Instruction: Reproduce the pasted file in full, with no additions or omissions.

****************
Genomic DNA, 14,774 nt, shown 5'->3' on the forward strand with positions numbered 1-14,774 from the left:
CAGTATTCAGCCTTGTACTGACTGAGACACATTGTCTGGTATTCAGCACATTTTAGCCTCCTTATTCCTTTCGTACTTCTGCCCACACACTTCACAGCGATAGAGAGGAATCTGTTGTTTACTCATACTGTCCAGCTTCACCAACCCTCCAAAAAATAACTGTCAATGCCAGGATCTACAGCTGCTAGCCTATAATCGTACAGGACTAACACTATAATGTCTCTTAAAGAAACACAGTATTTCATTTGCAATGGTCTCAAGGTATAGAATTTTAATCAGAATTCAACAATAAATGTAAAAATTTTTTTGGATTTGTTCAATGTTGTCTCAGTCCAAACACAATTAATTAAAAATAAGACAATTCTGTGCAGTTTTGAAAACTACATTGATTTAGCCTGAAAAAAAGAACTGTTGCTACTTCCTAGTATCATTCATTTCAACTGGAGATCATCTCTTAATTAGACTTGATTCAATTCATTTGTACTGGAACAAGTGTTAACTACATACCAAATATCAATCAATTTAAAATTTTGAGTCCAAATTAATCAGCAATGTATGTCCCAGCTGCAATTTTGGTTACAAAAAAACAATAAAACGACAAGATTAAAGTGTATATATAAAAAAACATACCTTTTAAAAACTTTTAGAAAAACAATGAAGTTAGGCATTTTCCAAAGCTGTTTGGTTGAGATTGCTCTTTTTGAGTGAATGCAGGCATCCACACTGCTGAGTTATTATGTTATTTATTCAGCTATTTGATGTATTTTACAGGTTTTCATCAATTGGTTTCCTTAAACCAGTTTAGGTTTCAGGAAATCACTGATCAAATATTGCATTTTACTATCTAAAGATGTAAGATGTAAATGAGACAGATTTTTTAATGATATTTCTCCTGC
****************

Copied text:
Genomic DNA, 14,774 nt, shown 5'->3' on the forward strand with positions numbered 1-14,774 from the left:
CAGTATTCAGCCTTGTACTGACTGAGACACATTGTCTGGTATTCAGCACATTTTAGCCTCCTTATTCCTTTCGTACTTCTGCCCACACACTTCACAGCGATAGAGAGGAATCTGTTGTTTACTCATACTGTCCAGCTTCACCAACCCTCCAAAAAATAACTGTCAATGCCAGGATCTACAGCTGCTAGCCTATAATCGTACAGGACTAACACTATAATGTCTCTTAAAGAAACACAGTATTTCATTTGCAATGGTCTCAAGGTATAGAATTTTAATCAGAATTCAACAATAAATGTAAAAATTTTTTTGGATTTGTTCAATGTTGTCTCAGTCCAAACACAATTAATTAAAAATAAGACAATTCTGTGCAGTTTTGAAAACTACATTGATTTAGCCTGAAAAAAAGAACTGTTGCTACTTCCTAGTATCATTCATTTCAACTGGAGATCATCTCTTAATTAGACTTGATTCAATTCATTTGTACTGGAACAAGTGTTAACTACATACCAAATATCAATCAATTTAAAATTTTGAGTCCAAATTAATCAGCAATGTATGTCCCAGCTGCAATTTTGGTTACAAAAAAACAATAAAACGACAAGATTAAAGTGTATATATAAAAAAACATACCTTTTAAAAACTTTTAGAAAAACAATGAAGTTAGGCATTTTCCAAAGCTGTTTGGTTGAGATTGCTCTTTTTGAGTGAATGCAGGCATCCACACTGCTGAGTTATTATGTTATTTATTCAGCTATTTGATGTATTTTACAGGTTTTCATCAATTGGTTTCCTTAAACCAGTTTAGGTTTCAGGAAATCACTGATCAAATATTGCATTTTACTATCTAAAGATGTAAGATGTAAATGAGACAGATTTTTTAATGATATTTCTCCTGC